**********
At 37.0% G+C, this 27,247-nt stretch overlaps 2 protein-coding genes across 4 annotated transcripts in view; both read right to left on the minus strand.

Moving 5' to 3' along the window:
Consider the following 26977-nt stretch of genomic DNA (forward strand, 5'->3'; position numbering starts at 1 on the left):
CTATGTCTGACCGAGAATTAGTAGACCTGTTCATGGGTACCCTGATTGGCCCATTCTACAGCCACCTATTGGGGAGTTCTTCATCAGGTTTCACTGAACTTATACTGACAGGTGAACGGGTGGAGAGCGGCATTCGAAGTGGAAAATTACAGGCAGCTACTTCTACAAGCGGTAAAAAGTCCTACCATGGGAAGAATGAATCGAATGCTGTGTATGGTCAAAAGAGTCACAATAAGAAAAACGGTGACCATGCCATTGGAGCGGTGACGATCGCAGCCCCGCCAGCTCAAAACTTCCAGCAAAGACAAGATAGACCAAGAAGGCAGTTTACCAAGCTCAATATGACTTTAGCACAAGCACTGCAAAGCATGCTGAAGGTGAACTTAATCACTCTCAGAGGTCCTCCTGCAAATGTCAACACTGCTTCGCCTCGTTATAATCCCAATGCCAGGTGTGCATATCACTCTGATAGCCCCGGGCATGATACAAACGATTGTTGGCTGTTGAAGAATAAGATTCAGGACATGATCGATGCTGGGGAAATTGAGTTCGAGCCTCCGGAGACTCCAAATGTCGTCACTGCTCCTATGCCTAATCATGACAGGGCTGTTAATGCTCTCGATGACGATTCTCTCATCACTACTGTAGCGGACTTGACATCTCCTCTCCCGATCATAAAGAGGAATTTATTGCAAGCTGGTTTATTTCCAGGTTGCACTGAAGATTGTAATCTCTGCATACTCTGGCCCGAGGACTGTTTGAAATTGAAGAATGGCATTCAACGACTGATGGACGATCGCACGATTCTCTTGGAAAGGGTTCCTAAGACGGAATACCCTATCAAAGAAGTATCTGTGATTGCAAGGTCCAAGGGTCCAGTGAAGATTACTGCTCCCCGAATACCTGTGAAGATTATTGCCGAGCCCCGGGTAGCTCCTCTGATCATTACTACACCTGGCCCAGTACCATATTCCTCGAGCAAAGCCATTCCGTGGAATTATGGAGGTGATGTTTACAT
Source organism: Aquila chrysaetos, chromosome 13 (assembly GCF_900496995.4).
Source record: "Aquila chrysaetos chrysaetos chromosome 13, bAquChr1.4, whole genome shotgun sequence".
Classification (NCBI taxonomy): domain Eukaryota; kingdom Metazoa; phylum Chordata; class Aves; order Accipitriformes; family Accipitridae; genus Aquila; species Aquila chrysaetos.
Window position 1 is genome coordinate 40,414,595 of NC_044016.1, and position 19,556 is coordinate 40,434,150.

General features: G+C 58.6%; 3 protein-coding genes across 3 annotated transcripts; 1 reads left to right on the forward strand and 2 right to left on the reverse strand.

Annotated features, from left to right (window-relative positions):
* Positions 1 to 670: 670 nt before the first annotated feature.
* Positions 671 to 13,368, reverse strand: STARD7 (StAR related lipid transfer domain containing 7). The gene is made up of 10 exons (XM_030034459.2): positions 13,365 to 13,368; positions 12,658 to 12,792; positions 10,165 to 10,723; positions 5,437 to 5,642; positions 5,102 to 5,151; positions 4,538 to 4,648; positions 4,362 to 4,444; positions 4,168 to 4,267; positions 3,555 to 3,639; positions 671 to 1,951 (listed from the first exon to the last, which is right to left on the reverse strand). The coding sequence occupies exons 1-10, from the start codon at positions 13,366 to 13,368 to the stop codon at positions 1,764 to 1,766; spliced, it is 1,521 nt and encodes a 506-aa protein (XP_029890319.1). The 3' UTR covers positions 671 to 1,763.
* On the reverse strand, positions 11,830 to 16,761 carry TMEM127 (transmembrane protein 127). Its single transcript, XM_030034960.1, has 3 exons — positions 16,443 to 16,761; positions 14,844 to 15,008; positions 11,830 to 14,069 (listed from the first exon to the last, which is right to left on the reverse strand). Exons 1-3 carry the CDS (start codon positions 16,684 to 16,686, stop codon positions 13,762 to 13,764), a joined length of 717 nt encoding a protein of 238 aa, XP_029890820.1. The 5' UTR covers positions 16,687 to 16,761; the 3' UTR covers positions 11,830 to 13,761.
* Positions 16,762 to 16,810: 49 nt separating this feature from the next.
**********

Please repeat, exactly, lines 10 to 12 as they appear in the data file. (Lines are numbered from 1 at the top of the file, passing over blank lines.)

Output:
Annotated features, from left to right (window-relative positions):
* Positions 1 to 670: 670 nt before the first annotated feature.
* Positions 671 to 13,368, reverse strand: STARD7 (StAR related lipid transfer domain containing 7). The gene is made up of 10 exons (XM_030034459.2): positions 13,365 to 13,368; positions 12,658 to 12,792; positions 10,165 to 10,723; positions 5,437 to 5,642; positions 5,102 to 5,151; positions 4,538 to 4,648; positions 4,362 to 4,444; positions 4,168 to 4,267; positions 3,555 to 3,639; positions 671 to 1,951 (listed from the first exon to the last, which is right to left on the reverse strand). The coding sequence occupies exons 1-10, from the start codon at positions 13,366 to 13,368 to the stop codon at positions 1,764 to 1,766; spliced, it is 1,521 nt and encodes a 506-aa protein (XP_029890319.1). The 3' UTR covers positions 671 to 1,763.